• ostiariusalpha

      That’s a great insight. It certainly seems like he was aiming to make it compatible with the new fast loading clips that were coming out at the time.

    • Rock or Something

      It was probable to keep in line with parts and functions commonality (well besides the bolt-action) with the 1891 Mosin. But even back in the day, other rifles with en bloc clips were emerging on the military market (ie: Lee-Metford, 1888), all of which used round fmj before the advent and acceptance of spitzer bullets.

      • ostiariusalpha

        JMB didn’t know or care about the Mosin when he designed the 1895. The 7.62x54R Winchesters came about after he had already parted ways with the company.

        • Rock or Something

          To clarify my point, I didn’t say Brown created the rifle specifically for the Russian military. He quite clearly patented the design long before that. My point is that the design itself was conducive to the needs of the Russian military, and Winchester would just have to do some minor engineering alterations to accept the 7.62X54R round. My ultimate point is that spitzer or no spitzer, an en-bloc system wasn’t out of the ordinary when Browning patented the rifle, and as a result of this design having the en-bloc feed instead of the typical tube layout, was enough to attract the Russian to purchase as an alternative rifle alongside their Mosins.

          • Anonymoose

            En bloc is not the word you’re looking for. En bloc clips stay in the magazine, and are not used in the Mosin or any Winchester-designed rifle.

    • Beat me to the punch! Yes, the astute viewer will notice that Ian’s narrative doesn’t really hold up, as the spitzer bullet craze really starts in 1905 with the German D Patrone, more than a decade after the 1895 was designed!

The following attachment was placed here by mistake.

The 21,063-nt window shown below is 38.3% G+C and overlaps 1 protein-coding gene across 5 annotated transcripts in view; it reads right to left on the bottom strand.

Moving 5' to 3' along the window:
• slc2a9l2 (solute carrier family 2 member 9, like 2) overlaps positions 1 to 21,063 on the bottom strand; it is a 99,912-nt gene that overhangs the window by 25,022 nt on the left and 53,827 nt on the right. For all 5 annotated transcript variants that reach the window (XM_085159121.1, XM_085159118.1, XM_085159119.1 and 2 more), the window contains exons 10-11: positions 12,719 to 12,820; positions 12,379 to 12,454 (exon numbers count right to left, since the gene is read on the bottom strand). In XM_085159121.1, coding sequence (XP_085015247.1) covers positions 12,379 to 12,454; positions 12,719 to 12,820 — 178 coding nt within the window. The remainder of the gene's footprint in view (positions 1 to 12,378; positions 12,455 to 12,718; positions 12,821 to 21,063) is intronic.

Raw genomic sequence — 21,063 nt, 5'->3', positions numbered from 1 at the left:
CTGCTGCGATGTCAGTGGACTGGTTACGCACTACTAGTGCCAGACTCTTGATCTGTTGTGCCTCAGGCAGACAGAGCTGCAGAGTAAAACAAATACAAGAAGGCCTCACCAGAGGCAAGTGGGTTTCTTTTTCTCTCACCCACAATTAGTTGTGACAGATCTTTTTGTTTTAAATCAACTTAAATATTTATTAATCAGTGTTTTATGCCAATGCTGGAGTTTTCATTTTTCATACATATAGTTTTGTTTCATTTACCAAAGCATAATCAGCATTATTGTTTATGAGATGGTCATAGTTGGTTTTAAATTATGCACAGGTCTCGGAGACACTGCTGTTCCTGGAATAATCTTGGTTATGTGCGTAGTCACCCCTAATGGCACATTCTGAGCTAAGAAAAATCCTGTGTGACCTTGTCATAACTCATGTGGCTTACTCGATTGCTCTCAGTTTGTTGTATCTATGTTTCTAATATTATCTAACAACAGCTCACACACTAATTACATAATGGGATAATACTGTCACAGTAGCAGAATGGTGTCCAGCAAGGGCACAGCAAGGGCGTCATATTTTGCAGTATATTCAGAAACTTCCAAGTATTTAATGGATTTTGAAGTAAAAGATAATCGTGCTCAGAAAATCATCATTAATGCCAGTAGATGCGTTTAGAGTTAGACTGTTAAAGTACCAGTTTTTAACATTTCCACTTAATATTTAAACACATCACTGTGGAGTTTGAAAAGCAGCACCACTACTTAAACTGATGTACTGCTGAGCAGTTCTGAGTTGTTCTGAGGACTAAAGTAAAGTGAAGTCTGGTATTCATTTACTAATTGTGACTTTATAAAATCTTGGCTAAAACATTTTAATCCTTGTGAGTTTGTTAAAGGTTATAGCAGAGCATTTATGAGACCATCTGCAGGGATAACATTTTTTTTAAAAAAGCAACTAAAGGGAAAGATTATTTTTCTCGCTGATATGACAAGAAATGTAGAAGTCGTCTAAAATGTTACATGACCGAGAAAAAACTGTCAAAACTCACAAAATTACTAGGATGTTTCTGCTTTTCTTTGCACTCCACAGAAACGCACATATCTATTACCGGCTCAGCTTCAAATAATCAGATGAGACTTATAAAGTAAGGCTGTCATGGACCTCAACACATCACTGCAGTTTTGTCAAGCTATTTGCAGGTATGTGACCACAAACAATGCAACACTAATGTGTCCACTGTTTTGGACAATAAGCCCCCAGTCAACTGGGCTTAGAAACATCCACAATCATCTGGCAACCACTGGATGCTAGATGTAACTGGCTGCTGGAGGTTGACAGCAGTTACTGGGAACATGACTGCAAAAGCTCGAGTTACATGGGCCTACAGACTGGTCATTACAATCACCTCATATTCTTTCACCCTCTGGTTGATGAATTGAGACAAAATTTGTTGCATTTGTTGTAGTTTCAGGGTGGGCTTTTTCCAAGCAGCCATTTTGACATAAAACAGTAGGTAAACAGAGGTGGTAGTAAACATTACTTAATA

• ostiariusalpha

        I think the French Balle D came first as a general issue round, but I guess it really was the German Patrone that got things rolling with everyone else playing catch up to create an equivalent cartridge. Still, everyone of them owes a debt to Eduard Rubin and his jacketed projectile experiments.

        • Balle D was secret until 1903 or so. It was the S Patrone thst really started the fire under people’s feet. It became one of the most widely copied bullets of all time as a result.

          My Swissology’s somewhat deficient, but didn’t Rubin only play with round-nosed stuff?

          • ostiariusalpha

            Yeah, but the impression you get is that when the existence of the Balle D was revealed, the reaction was mostly, “Aw, those wacky French and their silly solid copper ‘merveille missile’ BS! Lawlz!” Yet when the Germans put out the Patrone series, all of a sudden it was a vital priority to national security that spitzer bullets be studied and fielded. They were both independent developments (at least, if you disregard all the spying & counter-spying they did on each other), but all fundamentally based on the publicized research of Rubin (whom I consider the P.O. Ackley of his era) with his extensive analysis of various geometries and compositions of jacketed bullets.

  • Vitsaus

    54R fanboys would never buy one because they would probably have to sell off their entire Mosin collection to cover one of these Winchesters.

  • Hudson

    Is it just me or did Ian misspeak a few times mixing up Remington & Winchester?

  • Gotta love a lever action

  • totenglocke

    I’d give a testicle to see someone put these back into productions (with possible improvements as well) at a reasonable cost.

    • Anonymoose

      They were making them in Japan until a couple years ago, in .30-06 and .405, for typical fancy modern Winchester prices.